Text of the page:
Every marketing article seems to include “personalization” as a critical strategy (and a key challenge), especially when talking about email marketing and ABM. It’s often a term that becomes interchangeable with other concepts, such as segmentation. Now, there’s another word to include in the marketing mix: individualization.
No matter who your audience is, personalization and individualization play a role in your strategic marketing. Although the terms sound like they’re interchangeable, there are differences in what they mean and how you’ll incorporate them.
Let’s start with the term you hear most often in today’s marketing conversations: personalization. Personalization addresses your audience’s personal needs and interests. The process involves the audience’s active participation in sharing this information with you.
But personalization in marketing can mean as little as adding a prospect’s or customer’s first name to each email that’s sent as part of a campaign. Other filters increase personalization beyond the name, such as including information on a birthday, past purchases, or product interests.
In some ways, this description makes personalized marketing seem outdated. Yet it’s still a necessary and valuable technique for initially connecting with your targets.
Individualization goes even deeper into the process of acknowledging differences. You’re no longer talking to the “us” in the audience; it’s about all the “me.”
With the changed focus, individual needs that make one customer or prospect different from another become the defining concepts for messaging and campaigns. Compared to personalization, where a company focuses on some areas of common ground between its audience members, this approach acknowledges the attributes and interests that make each consumer unique.
In reality, today’s audiences seek brands that deliver this level of contact and understanding about them. Although they enjoy the convenience of the online environment, consumers like the idea that a company knows them individually, beyond basic details added to a database. While you can start a customer relationship with personalization, it needs to evolve by leveraging individualization techniques.
Marketing Tools and Strategies for Personalization and Individualization
If it weren’t for technology, both approaches to marketing would be impossible. That’s because there are too many prospects and customers to deliver such detailed approaches.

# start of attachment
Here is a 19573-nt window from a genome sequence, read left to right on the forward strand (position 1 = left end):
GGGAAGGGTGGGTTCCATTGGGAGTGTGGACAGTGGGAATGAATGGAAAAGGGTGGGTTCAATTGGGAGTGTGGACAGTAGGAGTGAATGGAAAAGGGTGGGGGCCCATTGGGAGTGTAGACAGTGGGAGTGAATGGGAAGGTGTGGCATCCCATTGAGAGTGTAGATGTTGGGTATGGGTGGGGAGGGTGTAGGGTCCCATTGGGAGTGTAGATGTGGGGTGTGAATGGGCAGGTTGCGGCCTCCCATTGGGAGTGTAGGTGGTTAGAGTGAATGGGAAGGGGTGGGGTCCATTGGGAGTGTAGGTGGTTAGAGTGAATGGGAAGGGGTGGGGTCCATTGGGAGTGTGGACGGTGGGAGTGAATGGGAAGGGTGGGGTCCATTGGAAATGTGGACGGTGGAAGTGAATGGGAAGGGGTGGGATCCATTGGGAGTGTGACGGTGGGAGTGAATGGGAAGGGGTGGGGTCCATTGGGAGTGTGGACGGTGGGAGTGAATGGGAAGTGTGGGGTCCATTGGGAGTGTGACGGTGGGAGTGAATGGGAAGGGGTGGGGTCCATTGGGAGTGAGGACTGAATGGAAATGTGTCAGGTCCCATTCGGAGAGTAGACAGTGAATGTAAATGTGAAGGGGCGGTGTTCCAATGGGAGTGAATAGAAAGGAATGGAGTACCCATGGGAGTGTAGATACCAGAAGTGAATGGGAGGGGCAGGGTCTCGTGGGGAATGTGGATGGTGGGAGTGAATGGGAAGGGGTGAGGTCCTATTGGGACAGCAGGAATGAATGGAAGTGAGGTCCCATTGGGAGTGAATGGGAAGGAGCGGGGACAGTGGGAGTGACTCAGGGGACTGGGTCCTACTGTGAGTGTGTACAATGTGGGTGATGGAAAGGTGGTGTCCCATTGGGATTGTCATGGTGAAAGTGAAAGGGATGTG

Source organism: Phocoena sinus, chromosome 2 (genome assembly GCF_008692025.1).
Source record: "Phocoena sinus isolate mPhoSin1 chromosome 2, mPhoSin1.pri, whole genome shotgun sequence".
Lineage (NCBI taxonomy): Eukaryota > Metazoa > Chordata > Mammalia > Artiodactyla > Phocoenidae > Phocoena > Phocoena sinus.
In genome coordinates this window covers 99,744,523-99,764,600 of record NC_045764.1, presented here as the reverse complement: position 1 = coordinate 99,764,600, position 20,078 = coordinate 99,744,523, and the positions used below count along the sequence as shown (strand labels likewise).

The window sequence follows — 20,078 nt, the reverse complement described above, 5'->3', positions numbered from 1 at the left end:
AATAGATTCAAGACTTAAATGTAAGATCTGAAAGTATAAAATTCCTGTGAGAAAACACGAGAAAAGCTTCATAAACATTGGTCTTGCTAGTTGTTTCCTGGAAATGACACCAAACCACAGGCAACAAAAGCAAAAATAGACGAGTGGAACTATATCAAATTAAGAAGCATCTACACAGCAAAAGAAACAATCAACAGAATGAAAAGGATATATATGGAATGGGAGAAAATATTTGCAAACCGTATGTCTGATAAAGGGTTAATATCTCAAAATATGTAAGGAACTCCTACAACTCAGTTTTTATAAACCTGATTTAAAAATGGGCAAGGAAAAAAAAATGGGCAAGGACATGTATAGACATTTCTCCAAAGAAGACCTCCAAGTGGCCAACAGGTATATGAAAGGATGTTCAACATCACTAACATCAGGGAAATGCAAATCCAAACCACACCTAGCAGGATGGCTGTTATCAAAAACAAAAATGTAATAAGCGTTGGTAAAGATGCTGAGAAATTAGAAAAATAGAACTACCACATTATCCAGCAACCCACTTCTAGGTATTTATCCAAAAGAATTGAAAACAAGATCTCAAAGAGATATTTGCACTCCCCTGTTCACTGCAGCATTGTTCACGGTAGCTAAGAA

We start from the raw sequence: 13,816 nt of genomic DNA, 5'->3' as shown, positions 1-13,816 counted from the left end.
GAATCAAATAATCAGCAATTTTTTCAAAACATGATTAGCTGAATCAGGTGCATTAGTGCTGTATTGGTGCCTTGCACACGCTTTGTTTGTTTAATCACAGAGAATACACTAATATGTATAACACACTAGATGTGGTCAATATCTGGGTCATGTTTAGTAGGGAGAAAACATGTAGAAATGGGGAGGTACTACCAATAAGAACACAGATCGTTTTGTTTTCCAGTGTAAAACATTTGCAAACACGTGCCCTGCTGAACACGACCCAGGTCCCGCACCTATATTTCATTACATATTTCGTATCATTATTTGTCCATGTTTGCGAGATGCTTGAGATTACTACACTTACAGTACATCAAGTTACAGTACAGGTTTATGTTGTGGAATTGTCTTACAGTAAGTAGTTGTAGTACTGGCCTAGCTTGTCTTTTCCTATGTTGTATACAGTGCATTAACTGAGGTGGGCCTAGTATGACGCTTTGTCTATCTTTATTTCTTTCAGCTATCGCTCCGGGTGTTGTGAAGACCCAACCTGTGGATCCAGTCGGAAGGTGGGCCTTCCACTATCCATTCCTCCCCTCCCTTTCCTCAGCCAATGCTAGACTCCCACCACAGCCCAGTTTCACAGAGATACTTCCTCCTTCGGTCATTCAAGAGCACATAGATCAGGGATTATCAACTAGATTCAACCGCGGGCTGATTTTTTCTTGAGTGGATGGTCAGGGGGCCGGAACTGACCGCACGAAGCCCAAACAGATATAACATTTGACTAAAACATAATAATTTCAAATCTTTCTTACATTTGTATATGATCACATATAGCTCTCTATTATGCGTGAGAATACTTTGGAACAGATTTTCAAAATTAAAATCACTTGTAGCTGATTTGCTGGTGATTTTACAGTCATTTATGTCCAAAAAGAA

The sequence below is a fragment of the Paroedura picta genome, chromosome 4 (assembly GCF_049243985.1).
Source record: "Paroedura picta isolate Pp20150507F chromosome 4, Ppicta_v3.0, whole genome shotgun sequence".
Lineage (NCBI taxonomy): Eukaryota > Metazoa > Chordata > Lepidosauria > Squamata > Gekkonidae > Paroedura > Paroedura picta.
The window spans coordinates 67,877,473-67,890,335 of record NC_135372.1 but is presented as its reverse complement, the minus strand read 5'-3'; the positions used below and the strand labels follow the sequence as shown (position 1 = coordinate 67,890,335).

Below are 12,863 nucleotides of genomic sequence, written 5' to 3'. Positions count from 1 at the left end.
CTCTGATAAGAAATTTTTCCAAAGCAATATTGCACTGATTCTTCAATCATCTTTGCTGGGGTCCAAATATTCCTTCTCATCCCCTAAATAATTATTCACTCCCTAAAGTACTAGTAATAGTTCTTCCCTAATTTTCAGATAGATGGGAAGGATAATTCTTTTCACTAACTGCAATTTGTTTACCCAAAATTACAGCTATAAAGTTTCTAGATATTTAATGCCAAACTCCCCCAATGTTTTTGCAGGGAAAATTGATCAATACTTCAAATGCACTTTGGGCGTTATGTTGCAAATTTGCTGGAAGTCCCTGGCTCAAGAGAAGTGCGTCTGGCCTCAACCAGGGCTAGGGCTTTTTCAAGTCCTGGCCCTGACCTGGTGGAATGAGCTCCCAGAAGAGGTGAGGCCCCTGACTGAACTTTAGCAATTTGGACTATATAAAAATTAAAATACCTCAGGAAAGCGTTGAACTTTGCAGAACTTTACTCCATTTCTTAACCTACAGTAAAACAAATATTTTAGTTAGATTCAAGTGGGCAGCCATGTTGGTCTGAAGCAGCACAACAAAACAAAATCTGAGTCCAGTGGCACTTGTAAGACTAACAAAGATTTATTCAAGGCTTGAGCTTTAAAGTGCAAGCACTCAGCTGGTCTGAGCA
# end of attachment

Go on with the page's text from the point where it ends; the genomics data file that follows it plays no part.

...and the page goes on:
But marketing technology — like automation platforms — offers an invaluable resource for increasing personalization within marketing campaigns. The main difference, however, is that technology for personalized marketing still relies somewhat on a mass-marketing approach for delivering content and campaigns. In contrast, technology that powers individualized marketing approaches requires a data-driven strategy.
Both Approaches Require Full Data
Although there are differences between personalization and individualization, a company needs to incorporate both approaches in its marketing strategy. Also, these marketing techniques also demand access to complete data.
Your first step involves collecting a complete data set with enough points to understand individual needs and preferences. To do so means gathering data across channels — email, social, phone calls, and web visits — and culling dynamic content like comments and online conversations for further insights. Internet of Things (IoT) devices are one type of technology enabling a better understanding of individual behaviors and preferences.
Once you’ve got the data to produce personalized interactions and individualized marketing campaigns, the next step is to apply data-driven analytics that help identify the most important data points to use. Adding these data points to technology-driven marketing platforms can produce relevant content for each person’s needs.
Challenges Remain, Despite Tech Support
Technology has helped marketers come a long way in their efforts to acknowledge each audience member as unique. But audiences themselves don’t make it any easier. When it comes to determining how to deliver this individualized interaction, your audience continues to shift between places, devices, and time.
These challenges illustrate the reason for migrating from personalization to individualization. As prospects convert to customers, data collection must expand to track and record the shifts in place, device, and time. As a result, you’ll be able to further individualize your interaction efforts.
Technology, once again, can jump in to assist you via machine learning and artificial intelligence. This technology continually assesses these shifts and acts on your behalf through automated responses. With individualized marketing campaigns, technology can help you by creating the messages and the visuals in the moment of interest for each audience member.
Imagine the opportunities that await when you reach your targets where they are while acknowledging who they are. Customers expect a deeper relationship — and that’s exactly how you’ll build loyalty and your bottom line.
Data factors heavily into both personalization and individualization. It is how you put your data into action. Learn more about how with “A New Breed of Analytics: Put Data in Motion.”
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